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Does your community have a summer food program?

Last fall I wrote about what happens during school holidays and snow days for students who receive most—or all—of their meals at school. American schools are letting out for summer: the longest extended period of the year in which children are not attending school. I have been thinking lately about the kids who rely on school meals for their nutritional needs, so I was disturbed when I received the following email the other day. The subject of the email: “New Report: Participation in Summer Nutrition Programs Continues Downward Trend.” Read on for the complete contents of the email:

Washington, D.C. – June 7, 2011 – Participation in the Summer Nutrition Programs continued to erode in summer 2010 as recession-driven cuts in summer schools and youth programs led to fewer sites that could offer summer meals. Since July 2008, total participation nationwide in the Summer Nutrition Programs has dropped by 90,000 children, according to Hunger Doesn’t Take a Vacation (pdf), an analysis by the Food Research and Action Center (FRAC).

FRAC measures how well the Summer Nutrition Programs are reaching children in need by comparing the number of low-income children receiving summer meals to those receiving free and reduced-price school meals during the normal school year. In July 2010, only 15 children received Summer Nutrition for every 100 low-income students who received lunch on an average day in the 2009-2010 school year, a significant decrease from 2009’s ratio of 16:100.

Continuing fallout from the Great Recession contributed to the worsening reach of summer food. While more children used the regular school year food programs, budget cuts in many states caused school districts to eliminate or reduce their summer programs. The decrease in programs where food can be served makes it more difficult for the Summer Nutrition Programs to respond to children’s need.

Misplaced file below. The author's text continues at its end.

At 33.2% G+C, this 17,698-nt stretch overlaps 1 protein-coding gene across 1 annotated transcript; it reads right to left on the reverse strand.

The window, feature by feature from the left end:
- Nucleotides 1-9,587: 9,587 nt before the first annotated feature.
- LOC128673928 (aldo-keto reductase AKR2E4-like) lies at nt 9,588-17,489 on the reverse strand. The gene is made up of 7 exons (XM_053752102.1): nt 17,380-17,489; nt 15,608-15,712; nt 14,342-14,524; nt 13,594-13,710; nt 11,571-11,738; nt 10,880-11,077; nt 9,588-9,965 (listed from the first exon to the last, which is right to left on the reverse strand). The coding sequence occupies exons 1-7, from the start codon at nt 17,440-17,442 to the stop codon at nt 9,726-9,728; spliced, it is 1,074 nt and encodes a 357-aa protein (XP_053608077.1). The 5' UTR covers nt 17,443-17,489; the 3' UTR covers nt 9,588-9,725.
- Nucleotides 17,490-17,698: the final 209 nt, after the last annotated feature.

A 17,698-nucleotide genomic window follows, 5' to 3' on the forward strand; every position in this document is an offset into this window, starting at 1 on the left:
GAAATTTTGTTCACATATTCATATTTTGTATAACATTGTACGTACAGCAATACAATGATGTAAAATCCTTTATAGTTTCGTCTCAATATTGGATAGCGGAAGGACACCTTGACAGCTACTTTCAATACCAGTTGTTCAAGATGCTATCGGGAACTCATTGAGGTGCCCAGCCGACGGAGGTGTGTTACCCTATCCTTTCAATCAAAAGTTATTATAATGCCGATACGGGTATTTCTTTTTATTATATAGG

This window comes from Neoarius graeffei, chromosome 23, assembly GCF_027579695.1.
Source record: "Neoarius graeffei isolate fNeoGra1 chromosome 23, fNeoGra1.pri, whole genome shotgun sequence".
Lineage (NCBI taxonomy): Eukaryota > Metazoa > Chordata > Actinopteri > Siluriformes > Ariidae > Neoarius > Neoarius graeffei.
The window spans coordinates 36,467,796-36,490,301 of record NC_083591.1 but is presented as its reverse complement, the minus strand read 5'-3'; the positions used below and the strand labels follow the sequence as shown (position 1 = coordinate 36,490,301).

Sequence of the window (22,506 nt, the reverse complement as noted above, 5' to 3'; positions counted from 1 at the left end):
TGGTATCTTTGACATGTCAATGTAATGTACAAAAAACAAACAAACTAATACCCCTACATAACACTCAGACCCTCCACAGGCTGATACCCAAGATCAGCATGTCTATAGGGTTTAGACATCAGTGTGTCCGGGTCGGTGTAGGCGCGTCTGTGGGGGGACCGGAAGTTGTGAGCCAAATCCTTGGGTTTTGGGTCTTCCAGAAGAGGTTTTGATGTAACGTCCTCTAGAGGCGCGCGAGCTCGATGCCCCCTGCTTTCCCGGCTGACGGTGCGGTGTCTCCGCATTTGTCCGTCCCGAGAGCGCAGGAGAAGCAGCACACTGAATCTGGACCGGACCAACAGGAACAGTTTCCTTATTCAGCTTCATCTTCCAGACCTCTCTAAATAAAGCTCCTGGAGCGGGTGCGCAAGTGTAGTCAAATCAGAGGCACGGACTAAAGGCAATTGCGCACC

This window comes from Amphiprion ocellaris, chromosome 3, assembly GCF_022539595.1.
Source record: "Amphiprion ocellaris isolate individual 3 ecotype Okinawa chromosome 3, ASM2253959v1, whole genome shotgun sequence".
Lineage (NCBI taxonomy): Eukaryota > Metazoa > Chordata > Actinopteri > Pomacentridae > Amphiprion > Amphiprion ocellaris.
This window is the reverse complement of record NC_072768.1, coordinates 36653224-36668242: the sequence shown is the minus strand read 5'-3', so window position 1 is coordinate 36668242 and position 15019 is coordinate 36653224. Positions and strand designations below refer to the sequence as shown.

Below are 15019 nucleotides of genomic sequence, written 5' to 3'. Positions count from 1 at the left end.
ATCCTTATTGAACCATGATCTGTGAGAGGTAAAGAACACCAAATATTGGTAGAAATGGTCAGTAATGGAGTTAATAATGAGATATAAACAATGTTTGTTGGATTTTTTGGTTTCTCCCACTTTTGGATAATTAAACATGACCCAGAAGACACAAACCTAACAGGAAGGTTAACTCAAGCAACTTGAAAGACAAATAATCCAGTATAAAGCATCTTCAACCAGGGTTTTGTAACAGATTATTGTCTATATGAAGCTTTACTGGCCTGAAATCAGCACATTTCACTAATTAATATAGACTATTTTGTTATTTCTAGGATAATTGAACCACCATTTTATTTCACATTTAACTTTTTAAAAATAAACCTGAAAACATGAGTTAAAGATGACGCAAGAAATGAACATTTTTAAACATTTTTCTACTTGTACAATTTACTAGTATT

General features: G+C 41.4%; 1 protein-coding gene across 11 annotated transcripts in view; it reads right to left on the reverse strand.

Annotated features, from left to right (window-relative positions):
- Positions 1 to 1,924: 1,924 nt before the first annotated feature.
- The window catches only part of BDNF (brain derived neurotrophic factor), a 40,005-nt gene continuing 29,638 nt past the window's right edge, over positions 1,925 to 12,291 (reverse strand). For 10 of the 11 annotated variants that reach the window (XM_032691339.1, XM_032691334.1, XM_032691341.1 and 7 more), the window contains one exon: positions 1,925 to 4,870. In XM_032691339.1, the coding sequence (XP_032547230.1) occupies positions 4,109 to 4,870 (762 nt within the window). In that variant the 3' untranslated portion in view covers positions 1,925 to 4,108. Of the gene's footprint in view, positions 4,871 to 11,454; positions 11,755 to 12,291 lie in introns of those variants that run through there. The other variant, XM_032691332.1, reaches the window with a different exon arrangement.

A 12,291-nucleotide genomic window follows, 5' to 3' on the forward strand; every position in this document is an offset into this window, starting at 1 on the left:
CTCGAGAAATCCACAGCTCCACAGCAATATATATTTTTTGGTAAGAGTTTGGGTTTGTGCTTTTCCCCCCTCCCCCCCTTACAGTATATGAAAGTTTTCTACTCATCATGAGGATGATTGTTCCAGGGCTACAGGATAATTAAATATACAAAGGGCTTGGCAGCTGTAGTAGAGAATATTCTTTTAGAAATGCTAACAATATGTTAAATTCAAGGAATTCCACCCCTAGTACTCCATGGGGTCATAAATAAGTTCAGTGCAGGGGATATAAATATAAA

“While participation in other federal nutrition programs grew rapidly because of the recession, participation in the Summer Nutrition Programs continued to slide. It’s time to reverse this trend. This is a time for action,” said Jim Weill, president of the Food Research and Action Center.

The report noted that some states managed to increase participation in summer meals. Arizona led the way with a 44.6 percent increase in the number of children from July 2009 to July 2010. Arkansas (36.5 percent), Utah (23.9 percent), Wyoming (17.6 percent) and Tennessee (14.9 percent) also had large increases in participation.

“Several states managed to increase participation, demonstrating that there are inherent programmatic strengths on which states can build,” said Crystal FitzSimons, FRAC’s director of school and out-of-school-time programs.

Action Needed to Feed Hungry Children in the Summer
In the report, FRAC outlined a series of opportunities at the federal, state, and local level to improve participation in the Summer Nutrition Programs: